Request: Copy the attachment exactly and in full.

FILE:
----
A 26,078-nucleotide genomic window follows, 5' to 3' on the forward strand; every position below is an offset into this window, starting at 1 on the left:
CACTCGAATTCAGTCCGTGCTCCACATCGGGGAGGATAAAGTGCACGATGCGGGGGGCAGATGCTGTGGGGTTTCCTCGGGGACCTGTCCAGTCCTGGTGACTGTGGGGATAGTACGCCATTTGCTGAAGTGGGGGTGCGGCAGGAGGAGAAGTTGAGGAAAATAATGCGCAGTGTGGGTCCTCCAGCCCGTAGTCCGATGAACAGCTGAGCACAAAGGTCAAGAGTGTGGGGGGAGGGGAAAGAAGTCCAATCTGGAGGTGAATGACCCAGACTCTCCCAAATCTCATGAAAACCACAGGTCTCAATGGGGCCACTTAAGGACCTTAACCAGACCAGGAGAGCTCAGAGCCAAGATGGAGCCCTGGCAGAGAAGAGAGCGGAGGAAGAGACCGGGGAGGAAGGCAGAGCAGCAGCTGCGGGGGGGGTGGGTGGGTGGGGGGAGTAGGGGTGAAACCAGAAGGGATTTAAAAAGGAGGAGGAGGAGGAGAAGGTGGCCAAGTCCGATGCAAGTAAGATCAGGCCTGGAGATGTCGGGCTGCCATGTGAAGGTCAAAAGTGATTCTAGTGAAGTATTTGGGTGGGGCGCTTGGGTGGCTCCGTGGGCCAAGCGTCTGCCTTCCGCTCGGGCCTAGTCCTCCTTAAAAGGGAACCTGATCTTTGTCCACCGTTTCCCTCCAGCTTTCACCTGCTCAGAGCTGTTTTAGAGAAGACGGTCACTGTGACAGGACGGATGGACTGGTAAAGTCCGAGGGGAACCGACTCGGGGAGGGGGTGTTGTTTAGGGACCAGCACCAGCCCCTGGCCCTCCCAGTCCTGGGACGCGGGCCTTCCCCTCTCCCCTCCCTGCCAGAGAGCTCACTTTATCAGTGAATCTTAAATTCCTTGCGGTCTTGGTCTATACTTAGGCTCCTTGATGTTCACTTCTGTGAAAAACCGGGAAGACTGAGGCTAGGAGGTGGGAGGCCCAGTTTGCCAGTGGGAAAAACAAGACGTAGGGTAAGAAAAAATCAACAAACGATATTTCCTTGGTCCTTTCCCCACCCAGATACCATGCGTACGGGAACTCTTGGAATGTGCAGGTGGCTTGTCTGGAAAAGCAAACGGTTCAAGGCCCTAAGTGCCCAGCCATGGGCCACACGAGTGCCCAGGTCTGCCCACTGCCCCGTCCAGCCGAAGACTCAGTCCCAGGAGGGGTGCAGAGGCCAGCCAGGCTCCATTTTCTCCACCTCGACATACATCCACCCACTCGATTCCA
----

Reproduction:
A 26,078-nucleotide genomic window follows, 5' to 3' on the forward strand; every position below is an offset into this window, starting at 1 on the left:
CACTCGAATTCAGTCCGTGCTCCACATCGGGGAGGATAAAGTGCACGATGCGGGGGGCAGATGCTGTGGGGTTTCCTCGGGGACCTGTCCAGTCCTGGTGACTGTGGGGATAGTACGCCATTTGCTGAAGTGGGGGTGCGGCAGGAGGAGAAGTTGAGGAAAATAATGCGCAGTGTGGGTCCTCCAGCCCGTAGTCCGATGAACAGCTGAGCACAAAGGTCAAGAGTGTGGGGGGAGGGGAAAGAAGTCCAATCTGGAGGTGAATGACCCAGACTCTCCCAAATCTCATGAAAACCACAGGTCTCAATGGGGCCACTTAAGGACCTTAACCAGACCAGGAGAGCTCAGAGCCAAGATGGAGCCCTGGCAGAGAAGAGAGCGGAGGAAGAGACCGGGGAGGAAGGCAGAGCAGCAGCTGCGGGGGGGGTGGGTGGGTGGGGGGAGTAGGGGTGAAACCAGAAGGGATTTAAAAAGGAGGAGGAGGAGGAGAAGGTGGCCAAGTCCGATGCAAGTAAGATCAGGCCTGGAGATGTCGGGCTGCCATGTGAAGGTCAAAAGTGATTCTAGTGAAGTATTTGGGTGGGGCGCTTGGGTGGCTCCGTGGGCCAAGCGTCTGCCTTCCGCTCGGGCCTAGTCCTCCTTAAAAGGGAACCTGATCTTTGTCCACCGTTTCCCTCCAGCTTTCACCTGCTCAGAGCTGTTTTAGAGAAGACGGTCACTGTGACAGGACGGATGGACTGGTAAAGTCCGAGGGGAACCGACTCGGGGAGGGGGTGTTGTTTAGGGACCAGCACCAGCCCCTGGCCCTCCCAGTCCTGGGACGCGGGCCTTCCCCTCTCCCCTCCCTGCCAGAGAGCTCACTTTATCAGTGAATCTTAAATTCCTTGCGGTCTTGGTCTATACTTAGGCTCCTTGATGTTCACTTCTGTGAAAAACCGGGAAGACTGAGGCTAGGAGGTGGGAGGCCCAGTTTGCCAGTGGGAAAAACAAGACGTAGGGTAAGAAAAAATCAACAAACGATATTTCCTTGGTCCTTTCCCCACCCAGATACCATGCGTACGGGAACTCTTGGAATGTGCAGGTGGCTTGTCTGGAAAAGCAAACGGTTCAAGGCCCTAAGTGCCCAGCCATGGGCCACACGAGTGCCCAGGTCTGCCCACTGCCCCGTCCAGCCGAAGACTCAGTCCCAGGAGGGGTGCAGAGGCCAGCCAGGCTCCATTTTCTCCACCTCGACATACATCCACCCACTCGATTCCA